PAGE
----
The promise of an easy million bucks, a stage crowded with sexy models and the smoothly calibrated charm of host Howie Mandel made "Deal or No Deal" an unexpected hit in television's December dead zone.

Now the NBC game show, returning 8 p.m. EST Monday for five consecutive days, is getting the chance to prove it's the real deal and can compete in the thick of the TV season.

Based on a series that debuted in Holland in 2002 and became an international hit, "Deal or No Deal" is about luck and playing the odds.

Contestants are faced with 26 briefcases held by 26 models, each case with a hidden value ranging from a penny to the top prize that will escalate by week's end to $3 million.

As the game progresses and cases are eliminated, a contestant weighs the chance of snaring a big prize against lesser but still tempting offers made by the show's "bank," represented by an anonymous, silhouetted figure.

The toughest part, Mandel said, is "to not scream, 'You idiot, please take the money and go home now.' When I see a person make the wrong decision, it really depresses me."

The concept is simple but executed to within an inch of its life. The models, identically dressed and carefully posed, bring to mind the robotic babes in Robert Palmer's classic "Addicted to Love" video, but in platoon strength.

The set is bright and shiny, like a bucketful of silver dollars; the atmosphere charged with money lust. Mandel, an actor ("St. Elsewhere") and comedian, is a natural-born host, offering gentle jokes and encouragement and skillfully juicing the drama as he utters the "Deal, or no deal?" catch phrase.

"For this show to play in prime time, it needed to be big, glossy, exciting and sexy — very much in the American tradition," said David Goldberg, president of series producer Endemol USA.

In other countries, the prizes are smaller (Albanians shoot for $50,000) and the models either a minor part of the show or nonexistent. The imposing silver briefcases in the U.S. version of the game are, in the Italian series, amusingly modest shoeboxes.

But the spirit is the same, said Goldberg.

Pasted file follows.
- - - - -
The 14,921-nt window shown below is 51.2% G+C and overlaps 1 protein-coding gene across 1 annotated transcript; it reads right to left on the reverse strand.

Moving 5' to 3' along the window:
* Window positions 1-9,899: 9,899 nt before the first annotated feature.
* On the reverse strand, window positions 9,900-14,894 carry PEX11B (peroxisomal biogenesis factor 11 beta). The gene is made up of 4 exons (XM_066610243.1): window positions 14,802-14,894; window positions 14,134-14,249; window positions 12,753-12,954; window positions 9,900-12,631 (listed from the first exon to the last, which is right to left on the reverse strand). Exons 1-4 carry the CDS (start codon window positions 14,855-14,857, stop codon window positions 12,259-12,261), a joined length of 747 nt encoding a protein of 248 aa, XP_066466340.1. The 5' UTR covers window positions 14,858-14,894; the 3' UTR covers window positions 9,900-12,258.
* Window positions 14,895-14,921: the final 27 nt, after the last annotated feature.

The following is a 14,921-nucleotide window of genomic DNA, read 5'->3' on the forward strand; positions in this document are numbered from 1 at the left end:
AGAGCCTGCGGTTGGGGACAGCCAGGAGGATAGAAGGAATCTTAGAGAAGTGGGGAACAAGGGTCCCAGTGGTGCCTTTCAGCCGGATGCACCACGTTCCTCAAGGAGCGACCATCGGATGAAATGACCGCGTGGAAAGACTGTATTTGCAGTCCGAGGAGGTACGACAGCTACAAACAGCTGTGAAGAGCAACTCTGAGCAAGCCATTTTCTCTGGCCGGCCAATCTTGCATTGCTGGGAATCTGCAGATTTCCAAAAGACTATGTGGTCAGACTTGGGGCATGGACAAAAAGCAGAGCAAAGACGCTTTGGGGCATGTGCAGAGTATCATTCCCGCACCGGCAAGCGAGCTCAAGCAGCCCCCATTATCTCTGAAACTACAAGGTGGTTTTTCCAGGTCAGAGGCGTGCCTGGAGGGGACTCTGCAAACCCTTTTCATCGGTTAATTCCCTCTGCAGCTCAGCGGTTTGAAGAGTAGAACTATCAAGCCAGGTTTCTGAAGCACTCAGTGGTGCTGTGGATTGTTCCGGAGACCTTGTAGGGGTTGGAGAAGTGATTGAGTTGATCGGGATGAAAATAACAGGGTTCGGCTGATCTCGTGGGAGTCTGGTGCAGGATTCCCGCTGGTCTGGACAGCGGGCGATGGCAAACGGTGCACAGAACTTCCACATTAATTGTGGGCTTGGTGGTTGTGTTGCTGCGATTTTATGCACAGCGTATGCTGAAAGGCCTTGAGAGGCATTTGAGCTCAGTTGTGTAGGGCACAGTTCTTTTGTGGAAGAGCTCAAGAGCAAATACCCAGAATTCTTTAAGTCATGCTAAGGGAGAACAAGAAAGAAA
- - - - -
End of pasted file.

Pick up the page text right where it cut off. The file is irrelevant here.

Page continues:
"I think the simplicity of the game is what makes it successful," he said. "It taps into the most basic human emotions: greed, a desire to improve one's situation, often in a very sort of get-rich-quick scenario. It's something we can all relate to."

Endemol, which has produced other international successes including "Big Brother" and "Fear Factor," may have the American audience's number.

When "Deal or No Deal" aired the week of Dec. 19, it nabbed five of the top 20 spots in the Nielsen ratings and drew an audience that reached as high as 14.1 million. That's not "American Idol" territory (which closes in on 30 million viewers), but struggling NBC will take it.

Coming off a mediocre Winter Olympics and ranking third in total viewers for the season so far, the network needs a jolt.

Airing the series for a week in various time slots will test where it can best be used in the future, perhaps twice weekly, said Mitch Metcalf, executive vice president, program planning and scheduling, for NBC Universal.

The trick is to avoid what ABC did to TV's last hit prime-time game show, "Who Wants to Be a Millionaire," which died from massive overexposure.

The goal for "Deal or No Deal," Metcalf said, is "using it while it's hot, while there's great interest in it. You want to keep the engine running at a nice level but not burn it out too fast. It's a balancing act."

For Mandel, the job he first resisted has turned into a pleasure. He was afraid his standup career — he appears at the MGM Grand in Las Vegas and around the country — and other jobs in film and TV might be compromised.

While he appreciates what game show hosts do, he said, "you can see how you can get pigeonholed."

But when an Endemol executive demonstrated the concept for him, Mandel was hooked.

"I thought, 'This is a really fun game. There's no trivia, no stunts. My kids would love this game,'" he recalled. He revels in the tension of contestants deciding whether to take an offer or hold out for the chance of more and helps them by figuring the odds.

He'd be happy to balance "Deal or No Deal" and his other work for years to come, Mandel said.

Will the show prove to have staying power? NBC's Metcalf does his own calculations.

"I think the odds are against a very, very long run, but one never knows. The drama in this show is undeniable."